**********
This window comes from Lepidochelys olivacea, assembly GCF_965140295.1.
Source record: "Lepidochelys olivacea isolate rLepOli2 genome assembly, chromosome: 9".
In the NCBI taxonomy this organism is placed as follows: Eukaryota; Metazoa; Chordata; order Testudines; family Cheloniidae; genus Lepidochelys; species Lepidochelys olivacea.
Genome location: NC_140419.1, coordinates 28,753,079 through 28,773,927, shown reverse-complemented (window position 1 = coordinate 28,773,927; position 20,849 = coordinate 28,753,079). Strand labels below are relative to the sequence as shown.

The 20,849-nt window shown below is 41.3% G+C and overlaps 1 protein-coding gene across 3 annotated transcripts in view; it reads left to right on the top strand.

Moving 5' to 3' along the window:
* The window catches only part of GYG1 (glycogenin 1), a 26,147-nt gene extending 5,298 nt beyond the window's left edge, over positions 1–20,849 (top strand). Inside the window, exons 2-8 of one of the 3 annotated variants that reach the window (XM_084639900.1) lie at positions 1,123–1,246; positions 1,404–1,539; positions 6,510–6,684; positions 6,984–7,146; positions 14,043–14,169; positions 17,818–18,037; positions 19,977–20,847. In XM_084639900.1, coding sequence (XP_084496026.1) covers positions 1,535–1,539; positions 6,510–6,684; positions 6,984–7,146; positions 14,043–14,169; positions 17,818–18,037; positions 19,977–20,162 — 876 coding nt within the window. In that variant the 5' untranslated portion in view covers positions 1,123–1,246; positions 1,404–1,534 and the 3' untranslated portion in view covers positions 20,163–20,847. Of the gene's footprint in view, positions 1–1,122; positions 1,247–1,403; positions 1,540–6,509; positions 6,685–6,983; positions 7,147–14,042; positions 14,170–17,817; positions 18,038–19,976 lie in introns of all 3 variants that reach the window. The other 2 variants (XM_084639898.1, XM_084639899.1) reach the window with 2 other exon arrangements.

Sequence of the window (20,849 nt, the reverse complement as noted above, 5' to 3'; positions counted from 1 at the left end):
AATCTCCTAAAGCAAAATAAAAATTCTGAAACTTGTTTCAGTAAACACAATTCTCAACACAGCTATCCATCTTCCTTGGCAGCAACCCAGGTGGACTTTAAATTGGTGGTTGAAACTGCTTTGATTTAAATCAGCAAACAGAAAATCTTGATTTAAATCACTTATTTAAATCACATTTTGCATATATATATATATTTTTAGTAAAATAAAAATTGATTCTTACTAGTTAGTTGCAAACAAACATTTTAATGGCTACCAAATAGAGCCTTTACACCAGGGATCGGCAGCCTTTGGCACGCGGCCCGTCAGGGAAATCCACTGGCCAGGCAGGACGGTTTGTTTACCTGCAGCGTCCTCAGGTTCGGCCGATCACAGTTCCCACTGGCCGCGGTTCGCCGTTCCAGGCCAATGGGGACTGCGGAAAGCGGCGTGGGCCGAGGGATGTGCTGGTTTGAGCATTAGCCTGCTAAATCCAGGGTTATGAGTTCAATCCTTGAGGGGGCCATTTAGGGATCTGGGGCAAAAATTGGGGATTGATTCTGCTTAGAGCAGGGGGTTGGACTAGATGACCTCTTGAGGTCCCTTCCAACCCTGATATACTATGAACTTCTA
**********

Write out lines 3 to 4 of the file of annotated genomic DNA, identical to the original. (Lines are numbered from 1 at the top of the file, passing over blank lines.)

In the NCBI taxonomy this organism is placed as follows: Eukaryota; Metazoa; Chordata; order Testudines; family Cheloniidae; genus Lepidochelys; species Lepidochelys olivacea.
Genome location: NC_140419.1, coordinates 28,753,079 through 28,773,927, shown reverse-complemented (window position 1 = coordinate 28,773,927; position 20,849 = coordinate 28,753,079). Strand labels below are relative to the sequence as shown.